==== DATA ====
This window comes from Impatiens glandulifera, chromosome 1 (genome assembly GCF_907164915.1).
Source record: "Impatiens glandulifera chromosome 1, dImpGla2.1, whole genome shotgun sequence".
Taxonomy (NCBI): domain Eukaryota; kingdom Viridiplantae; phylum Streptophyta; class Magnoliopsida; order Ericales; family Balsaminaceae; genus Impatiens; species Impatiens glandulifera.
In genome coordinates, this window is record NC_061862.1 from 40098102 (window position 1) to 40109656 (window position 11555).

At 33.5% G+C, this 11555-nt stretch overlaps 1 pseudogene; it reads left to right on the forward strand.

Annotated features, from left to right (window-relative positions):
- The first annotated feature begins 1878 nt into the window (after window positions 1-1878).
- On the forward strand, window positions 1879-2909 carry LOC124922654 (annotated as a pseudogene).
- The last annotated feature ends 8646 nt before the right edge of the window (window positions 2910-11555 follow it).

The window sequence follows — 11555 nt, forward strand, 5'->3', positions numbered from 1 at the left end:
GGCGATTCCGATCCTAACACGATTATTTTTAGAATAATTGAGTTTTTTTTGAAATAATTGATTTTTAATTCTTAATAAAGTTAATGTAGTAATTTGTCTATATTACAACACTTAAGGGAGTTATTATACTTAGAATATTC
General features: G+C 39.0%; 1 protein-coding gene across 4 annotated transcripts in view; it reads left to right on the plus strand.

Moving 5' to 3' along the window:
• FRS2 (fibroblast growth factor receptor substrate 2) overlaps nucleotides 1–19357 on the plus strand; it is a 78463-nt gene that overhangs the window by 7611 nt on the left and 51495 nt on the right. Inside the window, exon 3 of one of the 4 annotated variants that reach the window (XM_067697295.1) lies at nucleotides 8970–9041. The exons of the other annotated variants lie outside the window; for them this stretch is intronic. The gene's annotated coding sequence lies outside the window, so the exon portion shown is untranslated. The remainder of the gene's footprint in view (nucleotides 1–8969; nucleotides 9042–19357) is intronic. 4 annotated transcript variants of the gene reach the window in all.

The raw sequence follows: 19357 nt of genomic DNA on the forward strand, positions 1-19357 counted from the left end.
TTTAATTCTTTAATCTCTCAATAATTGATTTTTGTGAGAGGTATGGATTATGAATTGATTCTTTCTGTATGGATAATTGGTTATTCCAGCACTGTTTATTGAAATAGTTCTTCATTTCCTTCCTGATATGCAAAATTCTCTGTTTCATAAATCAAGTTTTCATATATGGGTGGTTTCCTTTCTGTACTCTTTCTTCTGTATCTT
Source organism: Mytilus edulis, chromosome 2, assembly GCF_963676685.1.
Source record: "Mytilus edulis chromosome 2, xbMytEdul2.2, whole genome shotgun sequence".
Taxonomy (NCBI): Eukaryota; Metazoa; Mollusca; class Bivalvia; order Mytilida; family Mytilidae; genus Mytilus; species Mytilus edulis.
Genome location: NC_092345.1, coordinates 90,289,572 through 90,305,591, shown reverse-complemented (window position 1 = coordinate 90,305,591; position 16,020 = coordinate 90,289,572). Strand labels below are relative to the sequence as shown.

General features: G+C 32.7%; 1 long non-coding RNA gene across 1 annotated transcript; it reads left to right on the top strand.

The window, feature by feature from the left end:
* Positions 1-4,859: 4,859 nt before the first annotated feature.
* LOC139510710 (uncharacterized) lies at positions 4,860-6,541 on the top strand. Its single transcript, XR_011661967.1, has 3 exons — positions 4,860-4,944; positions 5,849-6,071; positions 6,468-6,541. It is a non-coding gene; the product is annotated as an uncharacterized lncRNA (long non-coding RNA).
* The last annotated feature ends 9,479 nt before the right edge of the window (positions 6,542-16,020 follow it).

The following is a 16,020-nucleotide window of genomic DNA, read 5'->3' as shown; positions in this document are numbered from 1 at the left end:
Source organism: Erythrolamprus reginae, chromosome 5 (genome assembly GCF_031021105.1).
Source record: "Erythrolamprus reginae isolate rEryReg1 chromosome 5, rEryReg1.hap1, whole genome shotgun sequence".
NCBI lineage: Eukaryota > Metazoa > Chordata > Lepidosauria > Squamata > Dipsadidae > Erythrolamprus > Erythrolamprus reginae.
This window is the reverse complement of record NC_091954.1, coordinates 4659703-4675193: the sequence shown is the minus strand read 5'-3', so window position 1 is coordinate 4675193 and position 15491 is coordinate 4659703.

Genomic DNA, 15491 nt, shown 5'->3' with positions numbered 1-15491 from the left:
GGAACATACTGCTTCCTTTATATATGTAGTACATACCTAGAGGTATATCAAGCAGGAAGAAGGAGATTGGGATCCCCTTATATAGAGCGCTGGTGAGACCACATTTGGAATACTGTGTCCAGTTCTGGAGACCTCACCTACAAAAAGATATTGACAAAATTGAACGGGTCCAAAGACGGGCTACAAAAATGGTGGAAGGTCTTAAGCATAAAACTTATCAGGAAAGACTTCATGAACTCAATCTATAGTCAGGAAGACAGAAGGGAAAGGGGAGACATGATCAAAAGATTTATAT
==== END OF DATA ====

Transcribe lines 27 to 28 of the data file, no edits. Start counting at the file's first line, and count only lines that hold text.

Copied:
Source organism: Erythrolamprus reginae, chromosome 5 (genome assembly GCF_031021105.1).
Source record: "Erythrolamprus reginae isolate rEryReg1 chromosome 5, rEryReg1.hap1, whole genome shotgun sequence".